Wednesday, March 14, 2018

Whom shall you worship?

From a very interesting comparison of the very different messages conveyed by L'Engle's A Wrinkle in Time and the recent film version
.... There is a great question behind both the book and the movie: whom shall you worship? The movie answers: yourself; the universe; you must find out that these are the same thing, and that this All, which is really you, is where your help comes from. “I am part of the Universe!” exclaims Oprah in the movie.

The lyrics of the final song over the credits perfectly encapsulate this message: “Today I saw a rainbow in the rain / It told me I can do anything / If I believe in me,” Demi sings. And then the chant before the chorus: “I can, I can, I will, I will / I am, I am, no fear, no fear.” Learn to take on yourself the name of God, the I AM, and you have learned the lesson of the movie version.

It is precisely the opposite of the message of the book. And this is why, while Jennifer Lee’s version of perennialism seems to mirror L’Engle’s, it does not.

Just before the children hear the winged creatures singing on Uriel, Mrs. Whatsit transforms.
“Now, don’t be frightened, loves,” Mrs. Whatsit said. Her plump little body began to shimmer, to quiver, to shift. The wild colors of her clothes became muted, whitened. The pudding-bag shape stretched, lengthened, merged. And suddenly before the children was a creature more beautiful than any Meg had even imagined, and the beauty lay in far more than the outward description. Outwardly Mrs. Whatsit was surely no longer a Mrs. Whatsit. She was a marble-white body with powerful flanks, something like a horse but at the same time completely unlike a horse, for from the magnificently modeled back sprang a nobly formed torso, arms, and a head resembling a man’s, but a man with a perfection of dignity and virtue, an exaltation of joy such as Meg had never before seen. No, she thought, it’s not like a Greek centaur. Not in the least.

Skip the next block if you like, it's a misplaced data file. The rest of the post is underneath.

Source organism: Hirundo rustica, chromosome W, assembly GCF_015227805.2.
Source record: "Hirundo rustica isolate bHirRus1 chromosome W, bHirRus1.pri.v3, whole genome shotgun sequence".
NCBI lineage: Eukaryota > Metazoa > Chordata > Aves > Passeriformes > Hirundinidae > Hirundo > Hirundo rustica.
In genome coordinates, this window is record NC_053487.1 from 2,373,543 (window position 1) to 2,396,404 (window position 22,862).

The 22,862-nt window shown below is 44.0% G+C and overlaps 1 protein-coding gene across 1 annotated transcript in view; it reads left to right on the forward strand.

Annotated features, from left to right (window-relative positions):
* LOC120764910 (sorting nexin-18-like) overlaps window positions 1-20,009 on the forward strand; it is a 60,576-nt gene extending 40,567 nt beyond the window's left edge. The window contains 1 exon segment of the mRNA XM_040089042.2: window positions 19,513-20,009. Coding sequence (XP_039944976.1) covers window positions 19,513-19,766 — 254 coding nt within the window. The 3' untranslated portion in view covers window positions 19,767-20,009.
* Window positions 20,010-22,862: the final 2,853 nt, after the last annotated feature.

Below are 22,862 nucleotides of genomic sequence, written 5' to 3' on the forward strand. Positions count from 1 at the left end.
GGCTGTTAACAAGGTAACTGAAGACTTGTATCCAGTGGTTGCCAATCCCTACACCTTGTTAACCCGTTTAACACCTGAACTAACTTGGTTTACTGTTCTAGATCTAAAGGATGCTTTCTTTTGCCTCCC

From the shoulders slowly a pair of wings unfolded, wings made of rainbows, of light upon water, of poetry.

Calvin fell to his knees.

“No,” Mrs. Whatsit said, though her voice was not Mrs. Whatsit’s voice. “Not to me, Calvin. Never to me. Stand up.”
The first time that Scripture is quoted in the book is thus in response to an implied question: to whom, then? The centaur's answer:
Let the wilderness and the cities thereof lift their voice; let the inhabitants of the rock sing, let them shout from the top of the mountains. Let them give glory unto the Lord!

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